Former Lafayette City-Parish Councilman Chris Williams will have to return to the drawing board before his wages lawsuit against the
| Photo by Robin May
Lafayette Housing Authority can proceed, according to a Monday morning ruling by Judge Edward Broussard of the 15th Judicial District.
Williams’ lawsuit, filed against LHA in November 2011, stems from his time as a contracted case worker through the federal Disaster Housing Assistance Program.
In August 2010, Williams and several other case workers were terminated as a result of an internal audit conducted by LHA, which showed major discrepancies in the amount they were being paid and the amount of work being done. Questions raised by the independent audit — which eventually caught the eye of state and federal officials — centered on the lack of time sheets or travel receipts to substantiate that Williams and the other terminated workers were actually earning their bi-weekly checks, which included a $600 car allowance topped off with a full-time pay rate of $37/hour. Though LHA is fighting Williams’ claim, that was not the case for two of the ousted workers whose combined settlements totalled $40,000. Like Williams, they both cited a clause in their contract requiring the agency provide a 30-day notice before terminating their contract through DHAP.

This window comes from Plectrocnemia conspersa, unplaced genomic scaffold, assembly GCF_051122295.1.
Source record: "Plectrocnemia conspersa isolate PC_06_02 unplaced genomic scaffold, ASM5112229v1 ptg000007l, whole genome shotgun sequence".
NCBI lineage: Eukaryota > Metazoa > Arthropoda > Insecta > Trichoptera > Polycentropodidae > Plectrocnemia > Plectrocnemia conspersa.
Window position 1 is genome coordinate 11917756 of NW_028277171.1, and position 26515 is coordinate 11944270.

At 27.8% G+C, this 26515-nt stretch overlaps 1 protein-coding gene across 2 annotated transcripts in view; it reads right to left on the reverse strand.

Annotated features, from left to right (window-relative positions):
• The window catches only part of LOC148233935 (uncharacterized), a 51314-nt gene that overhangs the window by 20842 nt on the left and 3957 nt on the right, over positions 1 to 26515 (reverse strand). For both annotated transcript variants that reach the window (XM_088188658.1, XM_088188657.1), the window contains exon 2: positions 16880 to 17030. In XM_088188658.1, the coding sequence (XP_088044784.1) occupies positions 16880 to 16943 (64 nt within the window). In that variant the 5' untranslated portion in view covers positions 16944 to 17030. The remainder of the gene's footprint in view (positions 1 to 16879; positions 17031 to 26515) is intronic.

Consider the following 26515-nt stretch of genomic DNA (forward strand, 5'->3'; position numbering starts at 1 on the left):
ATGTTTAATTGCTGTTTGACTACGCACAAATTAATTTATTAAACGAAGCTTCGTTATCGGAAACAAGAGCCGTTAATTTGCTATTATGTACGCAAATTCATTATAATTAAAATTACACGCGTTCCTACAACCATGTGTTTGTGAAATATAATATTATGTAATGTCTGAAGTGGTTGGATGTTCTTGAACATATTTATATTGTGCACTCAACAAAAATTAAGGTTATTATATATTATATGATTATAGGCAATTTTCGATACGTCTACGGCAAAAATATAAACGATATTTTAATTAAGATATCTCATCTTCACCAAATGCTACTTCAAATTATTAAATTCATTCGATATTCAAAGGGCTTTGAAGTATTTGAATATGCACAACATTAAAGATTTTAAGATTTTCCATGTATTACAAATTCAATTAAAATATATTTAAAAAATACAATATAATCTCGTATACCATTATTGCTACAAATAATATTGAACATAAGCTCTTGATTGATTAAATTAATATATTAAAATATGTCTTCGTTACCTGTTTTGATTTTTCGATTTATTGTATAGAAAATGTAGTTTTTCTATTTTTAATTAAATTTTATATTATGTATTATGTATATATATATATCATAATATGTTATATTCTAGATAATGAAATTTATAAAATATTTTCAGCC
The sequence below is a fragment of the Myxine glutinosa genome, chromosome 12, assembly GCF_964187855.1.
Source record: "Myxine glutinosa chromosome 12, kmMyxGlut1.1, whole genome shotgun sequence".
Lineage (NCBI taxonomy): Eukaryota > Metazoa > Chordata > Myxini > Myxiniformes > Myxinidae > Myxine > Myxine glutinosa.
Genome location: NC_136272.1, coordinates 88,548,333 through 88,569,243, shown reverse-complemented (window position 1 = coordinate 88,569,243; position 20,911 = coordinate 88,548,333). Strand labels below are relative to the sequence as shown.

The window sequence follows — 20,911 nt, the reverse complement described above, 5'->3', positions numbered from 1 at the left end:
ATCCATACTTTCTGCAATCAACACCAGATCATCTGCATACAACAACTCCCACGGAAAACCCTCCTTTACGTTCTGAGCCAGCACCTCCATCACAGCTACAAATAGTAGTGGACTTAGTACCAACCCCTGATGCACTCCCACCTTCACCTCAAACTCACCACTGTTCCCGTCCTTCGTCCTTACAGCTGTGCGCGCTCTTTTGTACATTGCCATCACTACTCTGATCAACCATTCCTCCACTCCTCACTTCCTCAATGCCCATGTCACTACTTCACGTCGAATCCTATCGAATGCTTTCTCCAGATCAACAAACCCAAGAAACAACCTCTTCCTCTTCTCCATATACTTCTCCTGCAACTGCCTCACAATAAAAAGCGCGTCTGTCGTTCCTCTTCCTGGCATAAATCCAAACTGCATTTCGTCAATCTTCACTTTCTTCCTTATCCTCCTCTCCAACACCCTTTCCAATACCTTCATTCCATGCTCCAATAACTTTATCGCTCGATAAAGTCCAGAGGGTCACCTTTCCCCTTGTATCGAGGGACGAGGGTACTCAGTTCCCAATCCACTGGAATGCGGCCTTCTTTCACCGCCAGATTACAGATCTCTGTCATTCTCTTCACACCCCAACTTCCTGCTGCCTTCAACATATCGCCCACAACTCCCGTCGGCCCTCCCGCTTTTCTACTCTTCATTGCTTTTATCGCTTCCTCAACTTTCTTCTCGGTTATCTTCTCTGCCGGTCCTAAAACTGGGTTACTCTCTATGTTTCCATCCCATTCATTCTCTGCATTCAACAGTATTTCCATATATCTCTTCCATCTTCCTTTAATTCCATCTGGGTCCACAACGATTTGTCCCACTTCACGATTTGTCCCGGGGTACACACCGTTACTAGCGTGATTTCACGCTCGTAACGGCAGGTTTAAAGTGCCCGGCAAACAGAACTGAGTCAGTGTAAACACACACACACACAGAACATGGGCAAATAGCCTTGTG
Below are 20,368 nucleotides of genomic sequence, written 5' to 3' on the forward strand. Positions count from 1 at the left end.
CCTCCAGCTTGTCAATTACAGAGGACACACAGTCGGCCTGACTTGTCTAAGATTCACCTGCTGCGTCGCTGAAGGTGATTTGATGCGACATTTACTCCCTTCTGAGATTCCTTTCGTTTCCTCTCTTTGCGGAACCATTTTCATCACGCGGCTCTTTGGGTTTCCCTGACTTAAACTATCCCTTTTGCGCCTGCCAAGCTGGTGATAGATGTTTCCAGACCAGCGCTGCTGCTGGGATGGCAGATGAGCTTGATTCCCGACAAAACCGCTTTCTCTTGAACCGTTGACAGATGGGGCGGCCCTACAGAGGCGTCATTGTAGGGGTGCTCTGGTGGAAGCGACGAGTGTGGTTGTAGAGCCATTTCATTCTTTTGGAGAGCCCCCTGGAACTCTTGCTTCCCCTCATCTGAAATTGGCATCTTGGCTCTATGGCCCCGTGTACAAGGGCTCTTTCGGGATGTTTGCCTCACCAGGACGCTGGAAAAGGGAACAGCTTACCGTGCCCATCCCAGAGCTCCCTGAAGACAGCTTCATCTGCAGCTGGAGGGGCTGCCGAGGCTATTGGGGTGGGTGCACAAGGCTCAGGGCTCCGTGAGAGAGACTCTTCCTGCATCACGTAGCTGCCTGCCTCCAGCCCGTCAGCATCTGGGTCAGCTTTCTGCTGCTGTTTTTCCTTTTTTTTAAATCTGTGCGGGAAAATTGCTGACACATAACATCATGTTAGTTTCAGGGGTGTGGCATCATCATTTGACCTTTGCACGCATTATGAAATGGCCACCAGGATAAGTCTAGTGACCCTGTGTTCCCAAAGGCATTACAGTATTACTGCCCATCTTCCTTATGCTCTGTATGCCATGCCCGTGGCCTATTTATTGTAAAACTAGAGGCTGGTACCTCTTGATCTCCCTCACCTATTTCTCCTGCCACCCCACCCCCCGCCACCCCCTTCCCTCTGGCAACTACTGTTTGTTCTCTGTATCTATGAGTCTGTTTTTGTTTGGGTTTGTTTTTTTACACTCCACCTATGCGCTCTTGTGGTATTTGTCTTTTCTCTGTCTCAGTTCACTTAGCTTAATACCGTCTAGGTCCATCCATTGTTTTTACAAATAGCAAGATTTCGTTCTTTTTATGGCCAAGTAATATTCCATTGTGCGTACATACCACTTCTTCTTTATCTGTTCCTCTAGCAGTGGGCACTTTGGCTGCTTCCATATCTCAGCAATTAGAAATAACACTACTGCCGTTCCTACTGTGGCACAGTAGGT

For Williams though, even more suspicions are raised by his simultaneous “full-time” employment through the Special Services Department at UL Lafayette, which, coupled with his obligation to LHA and the feds, would have meant he was working in excess of 80 hours a week.
According to his original lawsuit, Williams claims his termination by LHA represents a breach of contract and therefore he is owed about $20,000 in back pay for himself and his nonprofit corporation, the Lafayette Training and Career Development Center, which he claims was actually the entity contracted through the federal program. Based on Monday’s court ruling, LTCDC does not have a valid claim.
Attorney Robert David, hired to represent LHA, said during Monday’s proceeding that based on Louisiana’s Wage and Payment Statute, a corporation has no right to file a claim for back wages.
“That statute only applies to an employee,” argues David.
Judge Broussard agreed. Though his ruling doesn’t mean the issue is over, Williams and his lawyers will now have to redraft the lawsuit.
“He has to amend his petition to clear up the procedural issues,” says David, who spoke with The IND following Monday’s ruling.
That means any mention of Williams’ corporation will have to be removed from the lawsuit, making it solely a personal claim. Then, the suit will have to be re-filed in district court.
Read more about Williams here.